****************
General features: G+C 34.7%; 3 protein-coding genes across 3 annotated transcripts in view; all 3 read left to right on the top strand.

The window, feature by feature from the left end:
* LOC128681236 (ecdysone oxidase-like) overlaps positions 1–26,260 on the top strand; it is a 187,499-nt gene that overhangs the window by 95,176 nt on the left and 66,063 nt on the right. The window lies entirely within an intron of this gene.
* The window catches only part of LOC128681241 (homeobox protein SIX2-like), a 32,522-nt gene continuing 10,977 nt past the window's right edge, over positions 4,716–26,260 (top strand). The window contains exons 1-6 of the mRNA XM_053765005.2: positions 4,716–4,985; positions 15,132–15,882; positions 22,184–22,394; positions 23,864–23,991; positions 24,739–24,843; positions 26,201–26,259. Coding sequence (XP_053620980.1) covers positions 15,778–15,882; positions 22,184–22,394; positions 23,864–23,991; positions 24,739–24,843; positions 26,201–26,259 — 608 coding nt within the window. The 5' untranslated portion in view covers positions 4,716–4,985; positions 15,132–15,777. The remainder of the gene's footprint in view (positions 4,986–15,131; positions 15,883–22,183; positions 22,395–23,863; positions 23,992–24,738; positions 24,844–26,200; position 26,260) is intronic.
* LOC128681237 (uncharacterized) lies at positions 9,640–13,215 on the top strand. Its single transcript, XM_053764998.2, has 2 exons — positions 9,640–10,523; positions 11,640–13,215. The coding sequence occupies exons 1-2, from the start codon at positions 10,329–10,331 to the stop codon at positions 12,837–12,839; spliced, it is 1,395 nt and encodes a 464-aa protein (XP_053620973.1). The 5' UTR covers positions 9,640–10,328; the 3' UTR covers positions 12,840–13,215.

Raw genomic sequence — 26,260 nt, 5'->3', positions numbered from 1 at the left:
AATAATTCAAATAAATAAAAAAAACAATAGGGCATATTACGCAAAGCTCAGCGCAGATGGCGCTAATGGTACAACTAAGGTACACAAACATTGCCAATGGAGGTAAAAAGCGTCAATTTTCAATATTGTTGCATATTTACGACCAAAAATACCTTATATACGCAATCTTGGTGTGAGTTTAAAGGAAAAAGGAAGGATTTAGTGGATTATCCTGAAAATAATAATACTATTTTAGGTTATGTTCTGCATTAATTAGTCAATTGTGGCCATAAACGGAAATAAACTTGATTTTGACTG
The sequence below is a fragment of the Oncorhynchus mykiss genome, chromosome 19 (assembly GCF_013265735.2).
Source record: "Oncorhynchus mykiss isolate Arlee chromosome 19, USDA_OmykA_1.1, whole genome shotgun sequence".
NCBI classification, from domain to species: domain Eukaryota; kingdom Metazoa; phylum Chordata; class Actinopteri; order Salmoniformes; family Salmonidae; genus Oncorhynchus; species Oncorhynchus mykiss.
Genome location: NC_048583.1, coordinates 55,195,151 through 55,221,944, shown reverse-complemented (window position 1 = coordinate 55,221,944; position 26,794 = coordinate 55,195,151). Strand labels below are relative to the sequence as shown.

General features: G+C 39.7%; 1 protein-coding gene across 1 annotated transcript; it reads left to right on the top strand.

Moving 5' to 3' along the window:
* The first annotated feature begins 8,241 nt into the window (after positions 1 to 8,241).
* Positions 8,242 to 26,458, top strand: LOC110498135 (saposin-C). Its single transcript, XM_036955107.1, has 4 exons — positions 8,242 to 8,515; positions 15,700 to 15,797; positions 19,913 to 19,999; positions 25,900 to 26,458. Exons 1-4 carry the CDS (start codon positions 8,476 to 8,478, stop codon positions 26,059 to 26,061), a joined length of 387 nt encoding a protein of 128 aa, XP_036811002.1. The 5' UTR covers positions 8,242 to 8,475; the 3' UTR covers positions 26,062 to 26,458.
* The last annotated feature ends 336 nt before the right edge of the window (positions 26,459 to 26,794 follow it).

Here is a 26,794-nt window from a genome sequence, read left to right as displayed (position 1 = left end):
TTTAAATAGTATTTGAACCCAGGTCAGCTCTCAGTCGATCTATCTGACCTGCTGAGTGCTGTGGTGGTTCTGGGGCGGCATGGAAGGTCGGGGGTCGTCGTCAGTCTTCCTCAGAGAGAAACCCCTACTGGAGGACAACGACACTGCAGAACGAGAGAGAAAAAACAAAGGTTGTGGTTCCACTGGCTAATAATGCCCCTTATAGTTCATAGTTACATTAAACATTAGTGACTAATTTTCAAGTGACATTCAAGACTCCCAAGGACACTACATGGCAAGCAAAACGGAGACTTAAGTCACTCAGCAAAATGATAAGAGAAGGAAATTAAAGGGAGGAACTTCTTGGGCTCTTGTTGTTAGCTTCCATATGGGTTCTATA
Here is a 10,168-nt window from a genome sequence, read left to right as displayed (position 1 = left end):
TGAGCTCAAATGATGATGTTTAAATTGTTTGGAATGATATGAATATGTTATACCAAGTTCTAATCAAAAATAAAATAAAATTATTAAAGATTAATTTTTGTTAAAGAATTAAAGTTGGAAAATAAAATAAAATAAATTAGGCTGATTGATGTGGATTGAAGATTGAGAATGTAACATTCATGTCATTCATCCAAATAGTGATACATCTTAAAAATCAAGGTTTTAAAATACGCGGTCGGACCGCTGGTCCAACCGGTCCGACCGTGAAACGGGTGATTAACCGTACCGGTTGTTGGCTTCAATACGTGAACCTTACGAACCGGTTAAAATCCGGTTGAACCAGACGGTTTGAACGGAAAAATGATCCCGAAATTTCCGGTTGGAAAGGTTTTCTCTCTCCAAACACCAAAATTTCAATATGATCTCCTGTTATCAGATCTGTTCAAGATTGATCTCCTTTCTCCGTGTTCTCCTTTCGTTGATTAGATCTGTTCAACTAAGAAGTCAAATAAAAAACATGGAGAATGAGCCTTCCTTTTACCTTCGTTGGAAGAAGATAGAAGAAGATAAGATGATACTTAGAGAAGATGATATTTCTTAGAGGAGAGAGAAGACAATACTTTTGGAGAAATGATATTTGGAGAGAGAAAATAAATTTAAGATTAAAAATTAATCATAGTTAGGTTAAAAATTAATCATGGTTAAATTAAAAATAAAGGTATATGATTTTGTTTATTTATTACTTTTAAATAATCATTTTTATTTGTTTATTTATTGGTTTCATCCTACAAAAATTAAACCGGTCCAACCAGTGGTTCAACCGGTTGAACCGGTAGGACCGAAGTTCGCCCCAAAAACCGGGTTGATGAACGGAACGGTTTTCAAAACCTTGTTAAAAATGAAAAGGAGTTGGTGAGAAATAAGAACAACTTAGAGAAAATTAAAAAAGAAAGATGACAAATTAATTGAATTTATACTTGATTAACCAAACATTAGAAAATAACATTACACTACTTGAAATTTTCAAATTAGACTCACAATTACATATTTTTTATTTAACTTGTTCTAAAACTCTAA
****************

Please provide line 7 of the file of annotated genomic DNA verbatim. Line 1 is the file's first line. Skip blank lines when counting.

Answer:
AATAATTCAAATAAATAAAAAAAACAATAGGGCATATTACGCAAAGCTCAGCGCAGATGGCGCTAATGGTACAACTAAGGTACACAAACATTGCCAATGGAGGTAAAAAGCGTCAATTTTCAATATTGTTGCATATTTACGACCAAAAATACCTTATATACGCAATCTTGGTGTGAGTTTAAAGGAAAAAGGAAGGATTTAGTGGATTATCCTGAAAATAATAATACTATTTTAGGTTATGTTCTGCATTAATTAGTCAATTGTGGCCATAAACGGAAATAAACTTGATTTTGACTG